5 Tips for Healthy Brain Development in Kids

by Editor on August 29, 2013

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We all want our kids to develop normally, reach their potential, and have lives that are easier or otherwise better than our own. In short, we want the best for our offspring. And most parents take great pains to ensure not only optimum health and happiness for kids, but also every opportunity for advancement as they grow and develop, from infants to toddlers to adolescents to adults. We want to impart the wisdom of our experience, nurture and support them in every pursuit, and push them to be all that they can be, socially, academically, personally, professionally, and so on. But when they’re still pretty tiny, our goals are much more finite. We want them to walk, talk, and exhibit the signs of healthy brain development. And as a parent, there are certainly steps you can take to shape your child’s mental abilities and cognitive functions. Here are a few areas you may want to focus on.

  1. Diet. Nutrition is a key component not only in proper physical development, but where brain development is concerned, as well. So long as you eat a healthy diet during pregnancy and breastfeeding you’re going to offer the best potential nutrition to your babies. But as they get old enough to start expanding their diets, you need to pay more attention to the nutritional value you provide through food. You might want to talk to your pediatrician about creating a healthy and balanced diet for your kids, but you probably have a basic idea of how nutrition works, and the food pyramid can help with guidelines for proper portions of protein, complex carbohydrates, and the fresh produce that will give them the vitamins and minerals needed to support growth and brain function. As a side note, avoiding excess sugar, fat, sodium, preservatives, and chemical additives can only help on the health front.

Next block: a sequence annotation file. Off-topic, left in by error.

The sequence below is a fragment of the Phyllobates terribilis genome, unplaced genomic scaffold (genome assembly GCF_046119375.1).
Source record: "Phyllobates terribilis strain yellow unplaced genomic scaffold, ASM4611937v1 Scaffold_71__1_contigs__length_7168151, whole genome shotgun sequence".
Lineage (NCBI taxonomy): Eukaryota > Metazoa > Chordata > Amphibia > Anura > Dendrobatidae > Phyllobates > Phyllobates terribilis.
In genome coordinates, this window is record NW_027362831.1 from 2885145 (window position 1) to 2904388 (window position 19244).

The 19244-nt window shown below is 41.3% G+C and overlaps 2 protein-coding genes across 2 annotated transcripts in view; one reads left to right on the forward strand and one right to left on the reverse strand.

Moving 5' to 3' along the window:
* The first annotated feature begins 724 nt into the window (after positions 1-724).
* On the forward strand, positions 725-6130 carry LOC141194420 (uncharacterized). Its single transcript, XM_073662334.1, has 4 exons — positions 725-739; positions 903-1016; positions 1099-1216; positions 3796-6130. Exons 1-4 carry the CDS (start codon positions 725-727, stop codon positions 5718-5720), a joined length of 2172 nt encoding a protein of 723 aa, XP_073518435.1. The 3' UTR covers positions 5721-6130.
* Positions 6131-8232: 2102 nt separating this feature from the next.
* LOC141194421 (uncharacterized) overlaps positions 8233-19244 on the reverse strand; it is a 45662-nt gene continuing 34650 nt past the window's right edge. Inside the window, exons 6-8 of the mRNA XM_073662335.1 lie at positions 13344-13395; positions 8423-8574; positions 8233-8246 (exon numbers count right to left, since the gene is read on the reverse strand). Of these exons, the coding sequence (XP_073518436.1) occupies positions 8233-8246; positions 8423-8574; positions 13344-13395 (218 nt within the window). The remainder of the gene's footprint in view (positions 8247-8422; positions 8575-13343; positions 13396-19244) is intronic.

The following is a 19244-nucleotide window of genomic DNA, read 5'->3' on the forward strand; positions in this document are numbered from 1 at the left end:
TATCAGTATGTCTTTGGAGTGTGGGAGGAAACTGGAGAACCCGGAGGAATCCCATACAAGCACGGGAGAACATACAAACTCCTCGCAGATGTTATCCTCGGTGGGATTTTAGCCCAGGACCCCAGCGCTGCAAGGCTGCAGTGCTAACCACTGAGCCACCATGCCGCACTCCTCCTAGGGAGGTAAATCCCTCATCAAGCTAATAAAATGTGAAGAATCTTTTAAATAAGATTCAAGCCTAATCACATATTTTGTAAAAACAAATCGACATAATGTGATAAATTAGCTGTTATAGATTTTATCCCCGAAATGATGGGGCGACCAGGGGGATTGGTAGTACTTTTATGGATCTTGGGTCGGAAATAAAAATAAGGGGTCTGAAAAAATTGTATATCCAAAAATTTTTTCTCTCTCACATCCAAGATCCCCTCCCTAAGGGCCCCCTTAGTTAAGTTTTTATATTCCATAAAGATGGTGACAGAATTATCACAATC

2. Exercise. You tiny tots don’t need to jump on a treadmill or hit the stair climber like you, but they do need to engage in regular physical activity for a number of reasons. For one thing, they must get used to making their bodies respond to their commands, and this includes activities like walking and developing motor skills. Since the brain is an active participant in physical pursuits, exercise helps to build brain function, as well as strength and coordination.
  3. External stimuli. The outside world is a constant source of information and intrigue for babies, toddlers, and young children. You can use this to your advantage. You may start to space out when your kids spend ten minutes describing the wonder of spotting a ladybug in the garden, or when they ask you nested questions that basically amount to “why”. But steel yourself and pay attention. When you are excited about their discoveries and you take the time answer their questions thoughtfully, you’re encouraging them to explore and participate in the world around them and you’re creating a love of learning.
  4. Play. Toys can provide more than mere entertainment for your kids; they can help them to develop motor skills, to begin to recognize and categorize the world around them, and to learn how to behave in social situations. Whether you provide them with simple alphabet blocks or the entire Baby Einstein collection, the toys you choose can have an impact on how they develop.
  5. Parenting. The way you interact with your kids can certainly play a role in their ability to develop at a normal rate mentally. When you nurture your children, providing them with not only essentials like nutrition, exercise, and mental stimulus, but also with love, attention, and praise, you’re giving them the best opportunity to grow and develop normally. Of course, you don’t have complete control over this process, but you’re the main source of support, and your philosophy and parenting practices can have a major impact on brain development.
photo by: Jason Lander

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